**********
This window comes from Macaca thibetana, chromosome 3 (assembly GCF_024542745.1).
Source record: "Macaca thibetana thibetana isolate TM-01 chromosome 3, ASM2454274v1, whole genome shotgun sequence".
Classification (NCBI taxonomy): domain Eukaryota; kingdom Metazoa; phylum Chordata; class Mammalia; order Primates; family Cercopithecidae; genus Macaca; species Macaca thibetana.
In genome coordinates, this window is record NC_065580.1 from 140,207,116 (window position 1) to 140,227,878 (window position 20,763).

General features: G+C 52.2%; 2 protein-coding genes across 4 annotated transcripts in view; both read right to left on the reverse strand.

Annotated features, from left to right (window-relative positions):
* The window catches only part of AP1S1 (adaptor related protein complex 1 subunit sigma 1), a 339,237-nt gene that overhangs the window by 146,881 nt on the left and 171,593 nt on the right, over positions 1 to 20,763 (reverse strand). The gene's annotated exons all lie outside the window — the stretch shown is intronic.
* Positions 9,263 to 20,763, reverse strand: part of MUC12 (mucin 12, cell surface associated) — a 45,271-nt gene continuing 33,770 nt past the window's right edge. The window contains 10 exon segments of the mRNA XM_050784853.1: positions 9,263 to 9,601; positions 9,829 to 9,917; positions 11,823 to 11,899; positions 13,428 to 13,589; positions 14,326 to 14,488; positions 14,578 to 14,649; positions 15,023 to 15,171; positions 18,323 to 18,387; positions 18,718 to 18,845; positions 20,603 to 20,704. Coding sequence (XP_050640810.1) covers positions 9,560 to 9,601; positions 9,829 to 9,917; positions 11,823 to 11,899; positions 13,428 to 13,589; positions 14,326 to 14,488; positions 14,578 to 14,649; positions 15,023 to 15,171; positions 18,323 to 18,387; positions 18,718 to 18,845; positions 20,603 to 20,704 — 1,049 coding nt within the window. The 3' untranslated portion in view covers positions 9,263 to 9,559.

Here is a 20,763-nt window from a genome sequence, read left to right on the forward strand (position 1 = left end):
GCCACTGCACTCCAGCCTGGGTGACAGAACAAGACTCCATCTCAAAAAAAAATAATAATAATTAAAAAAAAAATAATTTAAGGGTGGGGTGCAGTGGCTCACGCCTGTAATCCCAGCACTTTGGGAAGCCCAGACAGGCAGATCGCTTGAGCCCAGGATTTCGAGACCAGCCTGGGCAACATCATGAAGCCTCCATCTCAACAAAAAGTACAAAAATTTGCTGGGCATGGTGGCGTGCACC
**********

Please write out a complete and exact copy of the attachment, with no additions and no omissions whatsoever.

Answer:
This window comes from Macaca thibetana, chromosome 3 (assembly GCF_024542745.1).
Source record: "Macaca thibetana thibetana isolate TM-01 chromosome 3, ASM2454274v1, whole genome shotgun sequence".
Classification (NCBI taxonomy): domain Eukaryota; kingdom Metazoa; phylum Chordata; class Mammalia; order Primates; family Cercopithecidae; genus Macaca; species Macaca thibetana.
In genome coordinates, this window is record NC_065580.1 from 140,207,116 (window position 1) to 140,227,878 (window position 20,763).

General features: G+C 52.2%; 2 protein-coding genes across 4 annotated transcripts in view; both read right to left on the reverse strand.

Annotated features, from left to right (window-relative positions):
* The window catches only part of AP1S1 (adaptor related protein complex 1 subunit sigma 1), a 339,237-nt gene that overhangs the window by 146,881 nt on the left and 171,593 nt on the right, over positions 1 to 20,763 (reverse strand). The gene's annotated exons all lie outside the window — the stretch shown is intronic.
* Positions 9,263 to 20,763, reverse strand: part of MUC12 (mucin 12, cell surface associated) — a 45,271-nt gene continuing 33,770 nt past the window's right edge. The window contains 10 exon segments of the mRNA XM_050784853.1: positions 9,263 to 9,601; positions 9,829 to 9,917; positions 11,823 to 11,899; positions 13,428 to 13,589; positions 14,326 to 14,488; positions 14,578 to 14,649; positions 15,023 to 15,171; positions 18,323 to 18,387; positions 18,718 to 18,845; positions 20,603 to 20,704. Coding sequence (XP_050640810.1) covers positions 9,560 to 9,601; positions 9,829 to 9,917; positions 11,823 to 11,899; positions 13,428 to 13,589; positions 14,326 to 14,488; positions 14,578 to 14,649; positions 15,023 to 15,171; positions 18,323 to 18,387; positions 18,718 to 18,845; positions 20,603 to 20,704 — 1,049 coding nt within the window. The 3' untranslated portion in view covers positions 9,263 to 9,559.

Here is a 20,763-nt window from a genome sequence, read left to right on the forward strand (position 1 = left end):
GCCACTGCACTCCAGCCTGGGTGACAGAACAAGACTCCATCTCAAAAAAAAATAATAATAATTAAAAAAAAAATAATTTAAGGGTGGGGTGCAGTGGCTCACGCCTGTAATCCCAGCACTTTGGGAAGCCCAGACAGGCAGATCGCTTGAGCCCAGGATTTCGAGACCAGCCTGGGCAACATCATGAAGCCTCCATCTCAACAAAAAGTACAAAAATTTGCTGGGCATGGTGGCGTGCACC